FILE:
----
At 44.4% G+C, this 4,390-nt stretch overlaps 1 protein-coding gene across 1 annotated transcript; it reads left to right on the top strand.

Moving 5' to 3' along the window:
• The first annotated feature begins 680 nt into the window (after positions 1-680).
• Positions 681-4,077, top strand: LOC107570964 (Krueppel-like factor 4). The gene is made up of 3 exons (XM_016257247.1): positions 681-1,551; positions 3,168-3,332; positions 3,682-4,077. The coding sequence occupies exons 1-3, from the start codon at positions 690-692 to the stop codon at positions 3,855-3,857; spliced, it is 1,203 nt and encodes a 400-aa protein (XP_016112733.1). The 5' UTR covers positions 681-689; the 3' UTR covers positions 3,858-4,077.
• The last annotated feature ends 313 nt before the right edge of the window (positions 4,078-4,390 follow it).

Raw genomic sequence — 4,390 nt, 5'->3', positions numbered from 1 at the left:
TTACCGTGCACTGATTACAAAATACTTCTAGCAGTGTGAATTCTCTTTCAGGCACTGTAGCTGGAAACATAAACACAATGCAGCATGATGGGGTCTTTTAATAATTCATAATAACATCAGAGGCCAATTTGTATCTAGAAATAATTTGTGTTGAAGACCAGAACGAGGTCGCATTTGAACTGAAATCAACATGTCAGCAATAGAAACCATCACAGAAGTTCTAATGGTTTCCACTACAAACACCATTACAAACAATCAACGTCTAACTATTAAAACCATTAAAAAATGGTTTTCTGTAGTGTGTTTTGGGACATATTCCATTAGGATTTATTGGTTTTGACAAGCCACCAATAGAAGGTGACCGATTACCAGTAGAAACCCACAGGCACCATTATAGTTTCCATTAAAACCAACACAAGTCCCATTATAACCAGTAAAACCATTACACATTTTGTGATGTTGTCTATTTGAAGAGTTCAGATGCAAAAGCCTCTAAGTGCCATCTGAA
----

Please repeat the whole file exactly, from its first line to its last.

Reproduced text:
At 44.4% G+C, this 4,390-nt stretch overlaps 1 protein-coding gene across 1 annotated transcript; it reads left to right on the top strand.

Moving 5' to 3' along the window:
• The first annotated feature begins 680 nt into the window (after positions 1-680).
• Positions 681-4,077, top strand: LOC107570964 (Krueppel-like factor 4). The gene is made up of 3 exons (XM_016257247.1): positions 681-1,551; positions 3,168-3,332; positions 3,682-4,077. The coding sequence occupies exons 1-3, from the start codon at positions 690-692 to the stop codon at positions 3,855-3,857; spliced, it is 1,203 nt and encodes a 400-aa protein (XP_016112733.1). The 5' UTR covers positions 681-689; the 3' UTR covers positions 3,858-4,077.
• The last annotated feature ends 313 nt before the right edge of the window (positions 4,078-4,390 follow it).

Raw genomic sequence — 4,390 nt, 5'->3', positions numbered from 1 at the left:
TTACCGTGCACTGATTACAAAATACTTCTAGCAGTGTGAATTCTCTTTCAGGCACTGTAGCTGGAAACATAAACACAATGCAGCATGATGGGGTCTTTTAATAATTCATAATAACATCAGAGGCCAATTTGTATCTAGAAATAATTTGTGTTGAAGACCAGAACGAGGTCGCATTTGAACTGAAATCAACATGTCAGCAATAGAAACCATCACAGAAGTTCTAATGGTTTCCACTACAAACACCATTACAAACAATCAACGTCTAACTATTAAAACCATTAAAAAATGGTTTTCTGTAGTGTGTTTTGGGACATATTCCATTAGGATTTATTGGTTTTGACAAGCCACCAATAGAAGGTGACCGATTACCAGTAGAAACCCACAGGCACCATTATAGTTTCCATTAAAACCAACACAAGTCCCATTATAACCAGTAAAACCATTACACATTTTGTGATGTTGTCTATTTGAAGAGTTCAGATGCAAAAGCCTCTAAGTGCCATCTGAA